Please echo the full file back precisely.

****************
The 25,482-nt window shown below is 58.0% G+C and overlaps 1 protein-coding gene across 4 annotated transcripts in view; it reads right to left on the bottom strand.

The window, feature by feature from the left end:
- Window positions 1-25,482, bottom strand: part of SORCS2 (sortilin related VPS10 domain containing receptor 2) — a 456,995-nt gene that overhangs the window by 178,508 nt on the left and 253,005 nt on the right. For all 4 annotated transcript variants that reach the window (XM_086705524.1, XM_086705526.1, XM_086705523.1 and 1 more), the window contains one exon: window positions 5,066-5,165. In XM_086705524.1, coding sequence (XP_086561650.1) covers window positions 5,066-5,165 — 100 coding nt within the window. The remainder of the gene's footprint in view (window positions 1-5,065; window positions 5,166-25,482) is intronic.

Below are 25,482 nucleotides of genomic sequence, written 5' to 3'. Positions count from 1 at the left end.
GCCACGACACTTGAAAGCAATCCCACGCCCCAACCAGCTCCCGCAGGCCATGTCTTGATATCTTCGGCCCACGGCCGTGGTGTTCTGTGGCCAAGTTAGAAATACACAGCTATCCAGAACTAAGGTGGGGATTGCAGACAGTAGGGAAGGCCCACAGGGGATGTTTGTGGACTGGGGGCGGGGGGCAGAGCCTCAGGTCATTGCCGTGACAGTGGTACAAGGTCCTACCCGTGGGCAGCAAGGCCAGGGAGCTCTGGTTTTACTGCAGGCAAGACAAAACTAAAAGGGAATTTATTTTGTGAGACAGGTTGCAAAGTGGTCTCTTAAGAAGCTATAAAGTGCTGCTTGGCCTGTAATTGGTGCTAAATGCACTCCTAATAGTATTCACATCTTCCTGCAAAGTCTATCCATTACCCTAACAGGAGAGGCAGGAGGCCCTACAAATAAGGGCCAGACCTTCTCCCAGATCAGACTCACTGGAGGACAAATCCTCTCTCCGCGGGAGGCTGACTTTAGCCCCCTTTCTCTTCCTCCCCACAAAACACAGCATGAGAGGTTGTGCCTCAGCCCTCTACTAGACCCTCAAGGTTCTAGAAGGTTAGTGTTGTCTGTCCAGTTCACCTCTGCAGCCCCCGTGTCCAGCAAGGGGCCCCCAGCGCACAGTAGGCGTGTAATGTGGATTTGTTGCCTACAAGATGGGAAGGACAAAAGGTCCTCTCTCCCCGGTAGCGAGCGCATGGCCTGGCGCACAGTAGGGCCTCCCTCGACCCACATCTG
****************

The 25,482-nt window shown below is 58.0% G+C and overlaps 1 protein-coding gene across 4 annotated transcripts in view; it reads right to left on the bottom strand.

The window, feature by feature from the left end:
- Window positions 1-25,482, bottom strand: part of SORCS2 (sortilin related VPS10 domain containing receptor 2) — a 456,995-nt gene that overhangs the window by 178,508 nt on the left and 253,005 nt on the right. For all 4 annotated transcript variants that reach the window (XM_086705524.1, XM_086705526.1, XM_086705523.1 and 1 more), the window contains one exon: window positions 5,066-5,165. In XM_086705524.1, coding sequence (XP_086561650.1) covers window positions 5,066-5,165 — 100 coding nt within the window. The remainder of the gene's footprint in view (window positions 1-5,065; window positions 5,166-25,482) is intronic.

Below are 25,482 nucleotides of genomic sequence, written 5' to 3'. Positions count from 1 at the left end.
GCCACGACACTTGAAAGCAATCCCACGCCCCAACCAGCTCCCGCAGGCCATGTCTTGATATCTTCGGCCCACGGCCGTGGTGTTCTGTGGCCAAGTTAGAAATACACAGCTATCCAGAACTAAGGTGGGGATTGCAGACAGTAGGGAAGGCCCACAGGGGATGTTTGTGGACTGGGGGCGGGGGGCAGAGCCTCAGGTCATTGCCGTGACAGTGGTACAAGGTCCTACCCGTGGGCAGCAAGGCCAGGGAGCTCTGGTTTTACTGCAGGCAAGACAAAACTAAAAGGGAATTTATTTTGTGAGACAGGTTGCAAAGTGGTCTCTTAAGAAGCTATAAAGTGCTGCTTGGCCTGTAATTGGTGCTAAATGCACTCCTAATAGTATTCACATCTTCCTGCAAAGTCTATCCATTACCCTAACAGGAGAGGCAGGAGGCCCTACAAATAAGGGCCAGACCTTCTCCCAGATCAGACTCACTGGAGGACAAATCCTCTCTCCGCGGGAGGCTGACTTTAGCCCCCTTTCTCTTCCTCCCCACAAAACACAGCATGAGAGGTTGTGCCTCAGCCCTCTACTAGACCCTCAAGGTTCTAGAAGGTTAGTGTTGTCTGTCCAGTTCACCTCTGCAGCCCCCGTGTCCAGCAAGGGGCCCCCAGCGCACAGTAGGCGTGTAATGTGGATTTGTTGCCTACAAGATGGGAAGGACAAAAGGTCCTCTCTCCCCGGTAGCGAGCGCATGGCCTGGCGCACAGTAGGGCCTCCCTCGACCCACATCTG